It’s Monday, June 27th - and NBC 6 has the top stories for the day.
No. 1 - After weeks searching for a suspect accused of stealing a car with a nine-month-old baby inside, a woman was arrested Thursday, according to a Sweetwater police report.
Jeanette Munoz was arrested Thursday and is facing charges that include grand theft and false imprisonment of a child, the police report said. The car was stolen June 9th in front of Adela's Coin Laundry at 11050 West Flagler Street, the report said. The baby was reunited with its mother after Sweetwater Police say the child was found about a mile and a half away at Long Gong Chinese restaurant, unharmed. A witness said she saw the mother pull up to the laundromat to pick up clothing and left the child in a car. When she went inside, Munoz got into the car and drove off with the baby inside. A witness inside the restaurant said a woman came by with the baby and said she'd be right back, but never returned.
No. 2 - Some students at Florida International University are gearing up for a demonstration about abortion rights on Monday night.
Protests continue across the country days after the Supreme Court overturned fifty years of abortion protections. "We are organizing this protest to support the rights of women and people with uteruses to have access to an abortion and reproductive care without interference of the states," Young Democratic Socialists of America member Alex Franzblau said. Archbishop Thomas Wenski released a statement welcoming Friday's ruling, stating that human life begins at conception. In Florida after July 1, a woman cannot have an abortion after 15 weeks of pregnancy. Florida does not have a so-called trigger law that would ban abortion almost immediately.
No. 3 - Miami-Dade GOP Chairman Rene Garcia dismissed criticism that the local Republican Party Executive Committee he chairs was being taken over by Proud Boys members.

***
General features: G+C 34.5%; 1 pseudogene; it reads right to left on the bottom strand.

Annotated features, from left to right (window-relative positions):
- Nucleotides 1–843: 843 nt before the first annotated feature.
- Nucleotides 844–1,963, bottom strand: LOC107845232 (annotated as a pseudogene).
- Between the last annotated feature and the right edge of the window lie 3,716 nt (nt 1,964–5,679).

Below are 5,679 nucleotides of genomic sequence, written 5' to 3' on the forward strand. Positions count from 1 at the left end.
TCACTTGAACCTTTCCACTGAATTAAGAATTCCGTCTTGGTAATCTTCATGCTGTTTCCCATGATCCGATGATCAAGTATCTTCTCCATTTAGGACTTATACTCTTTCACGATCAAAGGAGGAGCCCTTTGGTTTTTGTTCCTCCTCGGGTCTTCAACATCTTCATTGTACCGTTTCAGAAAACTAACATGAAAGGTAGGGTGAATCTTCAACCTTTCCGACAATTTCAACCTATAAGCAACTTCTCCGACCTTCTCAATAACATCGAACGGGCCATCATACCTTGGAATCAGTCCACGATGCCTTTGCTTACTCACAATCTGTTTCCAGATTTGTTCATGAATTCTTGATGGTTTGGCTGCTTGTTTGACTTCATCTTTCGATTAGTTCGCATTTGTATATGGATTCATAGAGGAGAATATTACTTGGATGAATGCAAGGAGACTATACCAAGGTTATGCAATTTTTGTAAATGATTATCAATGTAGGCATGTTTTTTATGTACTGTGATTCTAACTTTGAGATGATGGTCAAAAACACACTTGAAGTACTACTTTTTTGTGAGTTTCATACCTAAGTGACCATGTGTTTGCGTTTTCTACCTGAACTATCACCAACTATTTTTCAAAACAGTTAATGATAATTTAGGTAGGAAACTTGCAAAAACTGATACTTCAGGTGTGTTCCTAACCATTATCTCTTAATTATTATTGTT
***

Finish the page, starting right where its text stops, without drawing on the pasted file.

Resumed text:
"For the Miami Herald to identify and say that one or two members, (who) are part of the Proud Boys, is a complete takeover of the GOP... that is pretty much inaccurate and a lie," Garcia said in an interview with NBC 6's Jackie Nespral on the political show Impact. Garcia's comments came after the Miami Herald published an editorial responding to a New York Times report which characterized the Miami-Dade Republican Party as being "gripped" by the Proud Boys, a far-right extremist group.
No. 4 - The bipartisan Safer Communities Act sped through Congress following a string of mass shootings in the U.S.
It was passed by the Senate Thursday and the House on Friday. The legislation provides grants to states for “red flag" laws, enhanced background checks to include juvenile records, and closes what’s known as the “boyfriend loophole.” “I believe that any steps the government might take just to try to stop this situation that is going on, it is a good idea,” said Jose Salas, a firearms instructor who owns Blackhawk Protection Service. “But we need to be very careful that those regulations don’t go against the second amendment. Because that’s a right that we have in the constitution.” The bill also requires enhanced background checks for people ages 18 to 21 and funding for youth mental health services. However, it does not ban assault weapons and require background checks for all gun purchases.
No. 5 - Drivers across the state of Florida are getting some relief at the gas pumps with prices going down for a second straight week.
AAA reports the average price this week is $4.66 a gallon - down 15 cents from last week but still up eight cents from one month ago. In Miami, the average price is $4.75 a gallon - down nine cents from one week ago and up 16 cents from one month ago. The cheapest gallon is at the Mobil station on Southwest 137th Avenue for $4.27. In Broward, the average price is $4.75 a gallon - down 12 cents from one week ago and up 15 cents from one month ago. The cheapest gallon is at the Rocket Fuel station on North 66th Avenue in Davie for $4.33.
No. 6 - Miami Carnival is known as one of the biggest events in South Florida’s Caribbean Community.
The event, referred to as the “ultimate cultural experience” does not take place until Indigenous People’s Day Weekend in October, but one band is already prepared. Four of the leaders behind the carnival band Gen X spoke to NBC 6 about Miami Carnival 2022. “Gen X has been a part of Miami Carnival since at least 1999,” said Tagyei Belinfante, of Gen X Band. “So when you come to Gen X, you’re going to feel what you feel in your home country. So if you are from Barbados, Trinidad, Jamaica, when you come to Gen X, you’re going to feel that vibe.” This year, the band held a virtual costume launch, on location from Trinidad and Tobago. Click here for more in a report from NBC 6 anchor Cherney Ahmara.